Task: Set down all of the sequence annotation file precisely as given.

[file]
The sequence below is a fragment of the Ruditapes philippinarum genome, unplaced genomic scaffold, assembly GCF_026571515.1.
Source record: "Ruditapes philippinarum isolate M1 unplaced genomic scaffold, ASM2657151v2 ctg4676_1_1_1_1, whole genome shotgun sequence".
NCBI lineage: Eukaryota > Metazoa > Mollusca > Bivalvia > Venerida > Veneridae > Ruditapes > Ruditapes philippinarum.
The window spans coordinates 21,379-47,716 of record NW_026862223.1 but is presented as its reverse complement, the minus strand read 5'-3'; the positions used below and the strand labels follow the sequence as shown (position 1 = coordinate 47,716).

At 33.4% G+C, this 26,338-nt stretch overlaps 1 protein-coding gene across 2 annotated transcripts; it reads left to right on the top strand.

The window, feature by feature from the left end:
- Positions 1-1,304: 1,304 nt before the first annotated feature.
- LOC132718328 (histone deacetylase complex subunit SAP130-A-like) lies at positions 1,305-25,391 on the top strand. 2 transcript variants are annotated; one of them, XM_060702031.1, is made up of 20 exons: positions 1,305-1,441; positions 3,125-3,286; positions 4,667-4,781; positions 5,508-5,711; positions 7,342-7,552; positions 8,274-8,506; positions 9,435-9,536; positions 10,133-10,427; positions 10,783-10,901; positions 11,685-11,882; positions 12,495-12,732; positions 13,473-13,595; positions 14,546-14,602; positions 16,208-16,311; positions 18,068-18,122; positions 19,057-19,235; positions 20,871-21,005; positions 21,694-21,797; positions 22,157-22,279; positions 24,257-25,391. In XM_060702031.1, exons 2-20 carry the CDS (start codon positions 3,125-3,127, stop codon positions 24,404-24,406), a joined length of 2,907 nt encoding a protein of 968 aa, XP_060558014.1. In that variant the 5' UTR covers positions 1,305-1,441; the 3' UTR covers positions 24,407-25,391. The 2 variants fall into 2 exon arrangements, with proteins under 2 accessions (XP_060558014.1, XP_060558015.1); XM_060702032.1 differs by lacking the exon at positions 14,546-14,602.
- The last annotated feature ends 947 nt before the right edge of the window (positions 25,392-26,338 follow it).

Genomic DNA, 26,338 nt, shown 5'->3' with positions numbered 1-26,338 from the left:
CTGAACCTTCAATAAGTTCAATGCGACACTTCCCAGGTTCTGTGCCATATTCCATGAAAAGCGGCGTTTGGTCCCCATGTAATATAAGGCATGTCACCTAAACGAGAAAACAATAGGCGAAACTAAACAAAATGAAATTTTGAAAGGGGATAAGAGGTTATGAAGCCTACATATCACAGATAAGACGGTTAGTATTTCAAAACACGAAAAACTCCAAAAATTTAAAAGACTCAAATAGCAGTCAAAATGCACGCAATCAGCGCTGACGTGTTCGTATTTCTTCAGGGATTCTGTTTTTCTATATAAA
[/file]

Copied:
The sequence below is a fragment of the Ruditapes philippinarum genome, unplaced genomic scaffold, assembly GCF_026571515.1.
Source record: "Ruditapes philippinarum isolate M1 unplaced genomic scaffold, ASM2657151v2 ctg4676_1_1_1_1, whole genome shotgun sequence".
NCBI lineage: Eukaryota > Metazoa > Mollusca > Bivalvia > Venerida > Veneridae > Ruditapes > Ruditapes philippinarum.
The window spans coordinates 21,379-47,716 of record NW_026862223.1 but is presented as its reverse complement, the minus strand read 5'-3'; the positions used below and the strand labels follow the sequence as shown (position 1 = coordinate 47,716).

At 33.4% G+C, this 26,338-nt stretch overlaps 1 protein-coding gene across 2 annotated transcripts; it reads left to right on the top strand.

The window, feature by feature from the left end:
- Positions 1-1,304: 1,304 nt before the first annotated feature.
- LOC132718328 (histone deacetylase complex subunit SAP130-A-like) lies at positions 1,305-25,391 on the top strand. 2 transcript variants are annotated; one of them, XM_060702031.1, is made up of 20 exons: positions 1,305-1,441; positions 3,125-3,286; positions 4,667-4,781; positions 5,508-5,711; positions 7,342-7,552; positions 8,274-8,506; positions 9,435-9,536; positions 10,133-10,427; positions 10,783-10,901; positions 11,685-11,882; positions 12,495-12,732; positions 13,473-13,595; positions 14,546-14,602; positions 16,208-16,311; positions 18,068-18,122; positions 19,057-19,235; positions 20,871-21,005; positions 21,694-21,797; positions 22,157-22,279; positions 24,257-25,391. In XM_060702031.1, exons 2-20 carry the CDS (start codon positions 3,125-3,127, stop codon positions 24,404-24,406), a joined length of 2,907 nt encoding a protein of 968 aa, XP_060558014.1. In that variant the 5' UTR covers positions 1,305-1,441; the 3' UTR covers positions 24,407-25,391. The 2 variants fall into 2 exon arrangements, with proteins under 2 accessions (XP_060558014.1, XP_060558015.1); XM_060702032.1 differs by lacking the exon at positions 14,546-14,602.
- The last annotated feature ends 947 nt before the right edge of the window (positions 25,392-26,338 follow it).

Genomic DNA, 26,338 nt, shown 5'->3' with positions numbered 1-26,338 from the left:
CTGAACCTTCAATAAGTTCAATGCGACACTTCCCAGGTTCTGTGCCATATTCCATGAAAAGCGGCGTTTGGTCCCCATGTAATATAAGGCATGTCACCTAAACGAGAAAACAATAGGCGAAACTAAACAAAATGAAATTTTGAAAGGGGATAAGAGGTTATGAAGCCTACATATCACAGATAAGACGGTTAGTATTTCAAAACACGAAAAACTCCAAAAATTTAAAAGACTCAAATAGCAGTCAAAATGCACGCAATCAGCGCTGACGTGTTCGTATTTCTTCAGGGATTCTGTTTTTCTATATAAA